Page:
Was it your link to the Beatles they were excited about?

Besides the kids noticing the Beatles and actually knowing every song they did and the words to every song, one of the kids asked a question that stood out. “Why did John and the Beatles think there could be such a thing as world peace?” I mean, they really believed there could not possibly be such a thing! This shocked me. It was sad, but it meant that they were actually listening to us. For us, we didn’t listen to anybody over 30! But grandparents? Forget about it. So that they were actually listening and hearing The Beatles and that message was a real wake-up call.

What was the message?

That there can be world peace. I told them, you’re wrong. Just because you don’t see it doesn’t mean we can’t achieve it. I explained to them that if enough of us live more consciously rather than every man for himself, really caring about our culture and our humanity then we can have peace. It was very powerful and that’s when I decided I had to tell my story. I’m Dear Prudence, one of the many that went through the ‘60s. We brought yoga in and the whole perspective of green and organic and all that came in to our culture.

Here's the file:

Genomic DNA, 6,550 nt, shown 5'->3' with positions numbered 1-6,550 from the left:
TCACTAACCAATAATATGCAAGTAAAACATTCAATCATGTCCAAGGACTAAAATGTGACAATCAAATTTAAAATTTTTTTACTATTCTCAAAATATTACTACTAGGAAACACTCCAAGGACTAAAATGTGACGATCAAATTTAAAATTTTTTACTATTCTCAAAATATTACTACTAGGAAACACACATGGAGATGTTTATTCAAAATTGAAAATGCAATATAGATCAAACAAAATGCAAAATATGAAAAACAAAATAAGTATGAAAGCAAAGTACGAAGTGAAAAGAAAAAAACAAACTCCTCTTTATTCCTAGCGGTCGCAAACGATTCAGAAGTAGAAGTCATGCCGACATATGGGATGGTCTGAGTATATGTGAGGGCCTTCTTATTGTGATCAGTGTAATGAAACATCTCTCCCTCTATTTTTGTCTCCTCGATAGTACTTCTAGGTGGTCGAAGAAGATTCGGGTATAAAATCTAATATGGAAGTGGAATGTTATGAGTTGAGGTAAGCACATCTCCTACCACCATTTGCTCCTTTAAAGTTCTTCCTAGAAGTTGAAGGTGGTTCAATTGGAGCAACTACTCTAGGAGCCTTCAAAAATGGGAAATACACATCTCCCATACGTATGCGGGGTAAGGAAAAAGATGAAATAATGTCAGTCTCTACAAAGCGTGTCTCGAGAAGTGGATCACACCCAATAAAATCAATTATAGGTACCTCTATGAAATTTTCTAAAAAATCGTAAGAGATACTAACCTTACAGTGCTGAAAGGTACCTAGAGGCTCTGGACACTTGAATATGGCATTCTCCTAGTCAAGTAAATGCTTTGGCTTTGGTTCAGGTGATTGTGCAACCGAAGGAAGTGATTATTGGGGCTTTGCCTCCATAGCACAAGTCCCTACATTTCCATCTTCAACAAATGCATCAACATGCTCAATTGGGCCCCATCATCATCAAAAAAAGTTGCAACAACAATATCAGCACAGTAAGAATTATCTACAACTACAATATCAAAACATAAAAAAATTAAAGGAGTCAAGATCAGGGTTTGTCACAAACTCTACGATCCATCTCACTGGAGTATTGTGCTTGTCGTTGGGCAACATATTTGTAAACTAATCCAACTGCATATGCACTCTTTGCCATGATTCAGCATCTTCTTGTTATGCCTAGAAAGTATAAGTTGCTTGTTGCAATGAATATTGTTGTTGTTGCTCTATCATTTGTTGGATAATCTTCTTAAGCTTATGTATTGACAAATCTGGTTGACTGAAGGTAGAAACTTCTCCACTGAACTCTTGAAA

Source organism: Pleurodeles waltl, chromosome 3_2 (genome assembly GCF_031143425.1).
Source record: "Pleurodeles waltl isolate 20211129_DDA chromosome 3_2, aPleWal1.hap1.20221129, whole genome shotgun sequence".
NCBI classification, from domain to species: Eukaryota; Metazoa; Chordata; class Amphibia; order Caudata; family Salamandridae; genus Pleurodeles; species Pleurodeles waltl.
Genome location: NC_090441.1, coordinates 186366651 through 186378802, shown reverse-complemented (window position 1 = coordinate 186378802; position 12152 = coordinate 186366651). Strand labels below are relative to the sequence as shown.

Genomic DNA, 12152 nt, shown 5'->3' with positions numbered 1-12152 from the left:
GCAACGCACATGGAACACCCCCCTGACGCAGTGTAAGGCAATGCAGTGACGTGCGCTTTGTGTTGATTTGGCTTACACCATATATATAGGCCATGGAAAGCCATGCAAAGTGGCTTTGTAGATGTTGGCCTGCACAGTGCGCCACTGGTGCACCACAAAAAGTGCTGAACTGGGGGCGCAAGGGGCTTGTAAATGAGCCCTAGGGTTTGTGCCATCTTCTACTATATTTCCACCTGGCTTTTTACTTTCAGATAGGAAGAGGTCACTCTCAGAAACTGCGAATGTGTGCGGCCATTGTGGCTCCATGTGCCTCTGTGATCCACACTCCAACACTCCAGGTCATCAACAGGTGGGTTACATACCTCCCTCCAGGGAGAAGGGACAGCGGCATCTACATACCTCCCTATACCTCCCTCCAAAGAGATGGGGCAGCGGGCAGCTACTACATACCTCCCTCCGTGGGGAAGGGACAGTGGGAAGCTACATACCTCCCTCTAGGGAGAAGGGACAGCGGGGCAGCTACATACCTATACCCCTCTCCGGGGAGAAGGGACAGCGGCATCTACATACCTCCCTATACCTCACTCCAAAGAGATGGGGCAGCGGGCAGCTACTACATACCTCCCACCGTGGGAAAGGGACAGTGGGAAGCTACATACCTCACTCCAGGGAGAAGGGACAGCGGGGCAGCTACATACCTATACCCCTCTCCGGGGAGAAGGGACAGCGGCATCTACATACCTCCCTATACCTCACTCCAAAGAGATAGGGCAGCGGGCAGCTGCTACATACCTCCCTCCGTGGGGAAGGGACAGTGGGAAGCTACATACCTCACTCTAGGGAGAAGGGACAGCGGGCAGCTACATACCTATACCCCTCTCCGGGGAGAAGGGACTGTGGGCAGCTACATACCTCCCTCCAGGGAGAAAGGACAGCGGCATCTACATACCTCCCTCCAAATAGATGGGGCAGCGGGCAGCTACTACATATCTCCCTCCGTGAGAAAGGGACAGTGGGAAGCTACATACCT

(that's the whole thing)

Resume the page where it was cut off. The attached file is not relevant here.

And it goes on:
# # #

See this blog post with links to other interviews: Who was Dear Prudence the Beatles sang to in India? What happened to her? Here is her story.

See What Transcendental Meditation does for Ringo, published in Parade.

Op-Ed recommends TM for student mental health

August 9, 2019

The Scarsdale Inquirer published an Op-Ed piece by Margo L. Baum, August 2, 2019. Margo and I graduated from the same masters program in education at MUM in Fairfield. She asked if I would share her article. I offered to post it on my blog and added hyperlinks. Here is her story. It is very timely advice given the growing mental health crisis in America!

TM: A simple technique could help Scarsdale student